Marcela del Pilar Roa Avella
Predicting crime is concerned with the search / examination of predisposing factors of criminal activity in people or places. Currently, there exists A.I tools which attempt to predict levels of risk of crime and facial recognition software. All of these aim to anticipate criminal decisions by tracking trigger factors. Amongst the most recognised algorithms are COMPAS (Correctional Offender Management Profiling for Alternative Sanctions), PROMETEA, Big Brother Watch, PredPol, Harm Assessment Risk Tool (HART) and Actuarial Risk Assessment Instruments (ARAIs).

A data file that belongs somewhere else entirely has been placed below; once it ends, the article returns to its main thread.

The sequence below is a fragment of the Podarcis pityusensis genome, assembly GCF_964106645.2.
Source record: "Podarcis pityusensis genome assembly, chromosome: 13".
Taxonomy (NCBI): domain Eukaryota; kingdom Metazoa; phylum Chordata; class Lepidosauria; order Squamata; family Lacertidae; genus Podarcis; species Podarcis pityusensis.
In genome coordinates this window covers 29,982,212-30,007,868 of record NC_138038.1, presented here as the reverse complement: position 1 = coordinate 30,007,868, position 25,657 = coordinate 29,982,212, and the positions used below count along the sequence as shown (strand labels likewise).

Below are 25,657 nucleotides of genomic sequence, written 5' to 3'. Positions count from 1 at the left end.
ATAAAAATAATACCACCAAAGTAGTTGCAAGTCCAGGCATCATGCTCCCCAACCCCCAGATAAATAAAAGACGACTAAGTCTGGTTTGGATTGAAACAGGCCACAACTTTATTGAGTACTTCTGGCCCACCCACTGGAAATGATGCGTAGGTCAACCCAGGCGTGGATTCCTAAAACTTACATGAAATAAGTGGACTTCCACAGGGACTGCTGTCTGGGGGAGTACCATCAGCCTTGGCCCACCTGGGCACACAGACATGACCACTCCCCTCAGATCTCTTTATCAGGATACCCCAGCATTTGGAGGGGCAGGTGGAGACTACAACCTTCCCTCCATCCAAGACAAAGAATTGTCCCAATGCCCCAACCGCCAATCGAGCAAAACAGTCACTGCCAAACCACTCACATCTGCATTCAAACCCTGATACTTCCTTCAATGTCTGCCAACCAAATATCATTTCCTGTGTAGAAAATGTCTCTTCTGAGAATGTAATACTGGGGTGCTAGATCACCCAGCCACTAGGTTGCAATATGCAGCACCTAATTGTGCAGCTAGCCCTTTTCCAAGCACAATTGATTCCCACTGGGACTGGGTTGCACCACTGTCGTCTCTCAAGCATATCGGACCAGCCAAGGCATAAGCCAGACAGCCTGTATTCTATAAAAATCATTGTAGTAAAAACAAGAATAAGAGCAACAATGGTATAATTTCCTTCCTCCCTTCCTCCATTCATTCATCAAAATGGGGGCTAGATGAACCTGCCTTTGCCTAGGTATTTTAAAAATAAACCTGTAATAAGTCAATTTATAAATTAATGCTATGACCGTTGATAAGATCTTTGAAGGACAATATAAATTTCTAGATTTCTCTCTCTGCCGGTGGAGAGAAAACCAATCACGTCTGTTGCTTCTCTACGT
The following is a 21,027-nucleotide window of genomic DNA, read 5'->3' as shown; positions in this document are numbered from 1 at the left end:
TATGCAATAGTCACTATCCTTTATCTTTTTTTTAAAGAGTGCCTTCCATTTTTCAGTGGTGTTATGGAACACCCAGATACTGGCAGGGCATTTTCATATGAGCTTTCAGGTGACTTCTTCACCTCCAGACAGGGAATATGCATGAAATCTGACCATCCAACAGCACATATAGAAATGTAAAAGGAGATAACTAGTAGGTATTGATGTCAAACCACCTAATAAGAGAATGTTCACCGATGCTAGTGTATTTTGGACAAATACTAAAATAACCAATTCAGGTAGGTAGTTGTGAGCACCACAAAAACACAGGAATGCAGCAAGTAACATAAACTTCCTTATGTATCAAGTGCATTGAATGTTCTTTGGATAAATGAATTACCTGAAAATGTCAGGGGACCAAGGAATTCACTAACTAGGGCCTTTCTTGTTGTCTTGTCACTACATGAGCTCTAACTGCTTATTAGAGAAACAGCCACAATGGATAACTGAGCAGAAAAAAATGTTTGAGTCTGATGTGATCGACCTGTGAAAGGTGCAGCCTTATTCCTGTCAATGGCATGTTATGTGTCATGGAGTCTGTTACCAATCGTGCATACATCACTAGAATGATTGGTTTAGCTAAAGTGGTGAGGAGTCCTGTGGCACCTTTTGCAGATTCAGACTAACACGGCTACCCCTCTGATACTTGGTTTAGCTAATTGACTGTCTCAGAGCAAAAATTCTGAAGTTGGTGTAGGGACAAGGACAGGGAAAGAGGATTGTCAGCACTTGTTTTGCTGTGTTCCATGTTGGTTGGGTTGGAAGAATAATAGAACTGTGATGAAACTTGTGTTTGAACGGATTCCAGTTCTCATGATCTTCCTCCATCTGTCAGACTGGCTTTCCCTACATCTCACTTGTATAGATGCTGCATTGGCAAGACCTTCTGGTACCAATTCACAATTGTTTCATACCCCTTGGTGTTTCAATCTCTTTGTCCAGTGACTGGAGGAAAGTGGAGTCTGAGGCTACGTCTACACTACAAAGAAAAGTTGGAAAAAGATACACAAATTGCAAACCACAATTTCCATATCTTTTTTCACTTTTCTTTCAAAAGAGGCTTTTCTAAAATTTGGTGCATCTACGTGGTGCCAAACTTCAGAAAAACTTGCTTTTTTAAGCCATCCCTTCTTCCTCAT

The aim of this paper is to determine the impact of these tools on human rights through a descriptive investigation using deductive analysis. The results demonstrate that the incorporation of A.I tools for predicting crimes does not guarantee the avoidance of discrimination or bias due to human intervention when it comes to selecting the data that feeds into the algorithm. Moreover, the so-called black box prevents reverse engineering to understand the software’s intelligent process in the decision-making and deliberation of the factors that are being analysed, which constitutes a violation of human rightsPDF
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